print(test[2:147]) # print sample
Gallia est omnis dīvīsa in partēs trēs, quārum ūnam incolunt Belgae, aliam Aquītānī, tertiam quī ipsōrum linguā Celtae, nostrā Gallī appellantur.
In [13]:
print(f'This text has {len(test.split())} words.')
This text has 6399 words.

Here are the results of timeit on my iMac 2.7 GHz Intel Core i5...

In [14]:
%timeit -n 1000 remove_macrons_1(test, macron_map)
279 µs ± 27.6 µs per loop (mean ± std. dev. of 7 runs, 1000 loops each)
In [15]:
%timeit -n 1000 remove_macrons_2(test, macron_map)
2.15 ms ± 343 µs per loop (mean ± std. dev. of 7 runs, 1000 loops each)
In [16]:
%timeit -n 1000 remove_macrons_3(test, macron_table)
6.64 ms ± 2.26 ms per loop (mean ± std. dev. of 7 runs, 1000 loops each)

The string method replace even with the multiple passes over the string is much faster than the other two methods.

Warning about combining characters

Before wrapping up a discussion about string replacement and unicode characters with diacriticals, it seems like a good time to mention decomposed and precomposed unicode characters. Note the following behavior.

In [17]:
word1 = 'dīvīsa'
print(len(word1))
6
In [18]:
word2 = 'dīvīsa'
print(len(word2))
8
In [19]:
print(word1 == word2)
False

These strings are not the same—word2 contains two decomposed lower-case-i-with-macrons.

In [20]:
print(word1.encode('unicode-escape'))
print(word2.encode('unicode-escape'))
b'd\\u012bv\\u012bsa'
b'di\\u0304vi\\u0304sa'

It seems like a good idea to handle these differences before attempting to replace characters. We can use unicodedata.normalize to convert all strings for replacement to Normalization Form C (NFC) before processing.

In [21]:
import unicodedata
word2 = unicodedata.normalize('NFC', word2)
print(len(word2))
6
In [22]:
# function with NFC preprocessing

def remove_macrons_1b(text_with_macrons, replacement_dictionary):
    text_without_macrons = unicodedata.normalize('NFC', text_with_macrons)
    for k, v in replacement_dictionary.items():
        text_without_macrons = text_without_macrons.replace(k, v)    
    return text_without_macrons
In [23]:
%time
remove_macrons_1b(text_with_macrons, macron_map)
CPU times: user 6 µs, sys: 1e+03 ns, total: 7 µs
Wall time: 12.9 µs
Out[23]:
'Gallia est omnis divisa in partes tres, quarum unam incolunt Belgae, aliam Aquitani, tertiam qui ipsorum lingua Celtae, nostra Galli appellantur.'

Putting it all together we have the following function that we can use for macron replacement.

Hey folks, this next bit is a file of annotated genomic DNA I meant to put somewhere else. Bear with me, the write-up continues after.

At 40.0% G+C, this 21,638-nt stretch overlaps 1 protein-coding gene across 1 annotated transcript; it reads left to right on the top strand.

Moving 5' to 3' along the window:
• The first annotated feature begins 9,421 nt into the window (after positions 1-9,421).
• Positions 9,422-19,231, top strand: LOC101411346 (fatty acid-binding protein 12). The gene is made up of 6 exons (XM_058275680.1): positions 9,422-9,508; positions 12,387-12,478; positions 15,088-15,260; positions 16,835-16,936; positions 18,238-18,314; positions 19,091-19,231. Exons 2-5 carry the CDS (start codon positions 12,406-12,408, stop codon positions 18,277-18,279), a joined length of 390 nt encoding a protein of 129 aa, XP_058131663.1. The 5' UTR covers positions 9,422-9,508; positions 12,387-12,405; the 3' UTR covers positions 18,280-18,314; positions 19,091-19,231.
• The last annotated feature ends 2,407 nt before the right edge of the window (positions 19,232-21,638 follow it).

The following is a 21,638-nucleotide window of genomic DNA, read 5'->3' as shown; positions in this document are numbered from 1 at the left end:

In [24]:
import unicodedata

def remove_macrons(text_with_macrons):
    '''Replace macrons in Latin text'''
    vowels = 'aeiouyAEIOUY'
    vowels_with_macrons = 'āēīōūȳĀĒĪŌŪȲ'
    replacement_dictionary = {k: v for k, v in zip(vowels_with_macrons, vowels)}    
    
    temp = unicodedata.normalize('NFC', text_with_macrons)

    for k, v in replacement_dictionary.items():
        temp = temp.replace(k, v)
    else:
        temp = text_without_macrons

    return text_without_macrons
In [25]:
%timeit -n 1000 remove_macrons(test)
618 µs ± 148 µs per loop (mean ± std. dev. of 7 runs, 1000 loops each)
In [26]:
print(remove_macrons(test)[:147])
Gallia est omnis divisa in partes tres, quarum unam incolunt Belgae, aliam Aquitani, tertiam qui ipsorum lingua Celtae, nostra Galli appellantur.

So, slightly slower with normalization, but still faster than other methods.

Problem: You want to remove all of the diacriticals from a string of Greek text, like the following sentence from Thucydides's Historiae.

In [27]:
text_with_diacriticals = """Θουκυδίδης Ἀθηναῖος ξυνέγραψε τὸν πόλεμον τῶν Πελοποννησίων καὶ Ἀθηναίων, ὡς ἐπολέμησαν πρὸς ἀλλήλους, ἀρξάμενος εὐθὺς καθισταμένου καὶ ἐλπίσας μέγαν τε ἔσεσθαι καὶ ἀξιολογώτατον τῶν προγεγενημένων, τεκμαιρόμενος ὅτι ἀκμάζοντές τε ᾖσαν ἐς αὐτὸν ἀμφότεροι παρασκευῇ τῇ πάσῃ καὶ τὸ ἄλλο Ἑλληνικὸν ὁρῶν ξυνιστάμενον πρὸς ἑκατέρους, τὸ μὲν εὐθύς, τὸ δὲ καὶ διανοούμενον."""
In a certain respect, this recipe appears to be similar to [Remove Macrons](#)—it is a replacement task. But the number of possible combinations would be burdensome to map by hand, so we are better off looking at a more manageable solution, one that works with entire ranges of characters. One strategy along these lines is to decompose the unicode combining characters and strip them using translate (cf. **PCRx 2.12**). This way rather than figure out a mapping for all possible precombined characters (e.g. ί to ι), we can just map the diacriticals separately and remove them.
In [28]:
word1 = 'Θουκυδίδης' # composed
word2 = 'Θουκυδίδης' # decomposed

print(f'{word1} in {len(word1)} characters long.')
print(f'{word2} in {len(word2)} characters long.')
print(f'{word1} and {word2} are equal: {word1 == word2}.')
Θουκυδίδης in 10 characters long.
Θουκυδίδης in 11 characters long.
Θουκυδίδης and Θουκυδίδης are equal: False.
In [29]:
# Characters with their unicode points

for i, char in enumerate(word2):
    print(char, char.encode('unicode-escape'))
Θ b'\\u0398'
ο b'\\u03bf'
υ b'\\u03c5'
κ b'\\u03ba'
υ b'\\u03c5'
δ b'\\u03b4'
ι b'\\u03b9'
́ b'\\u0301'
δ b'\\u03b4'
η b'\\u03b7'
ς b'\\u03c2'
In [30]:
# So, our plan is to strip everything like \u0301, like below...

print(u'\u03b9\u0301') # prints iota with acute accent
print(u'\u03b9\u0301'.replace(u'\u0301', '')) # prints iota
ί
ι

Note that the combining method in unicodedata returns 0 if the character is not in a "canonical combining class"...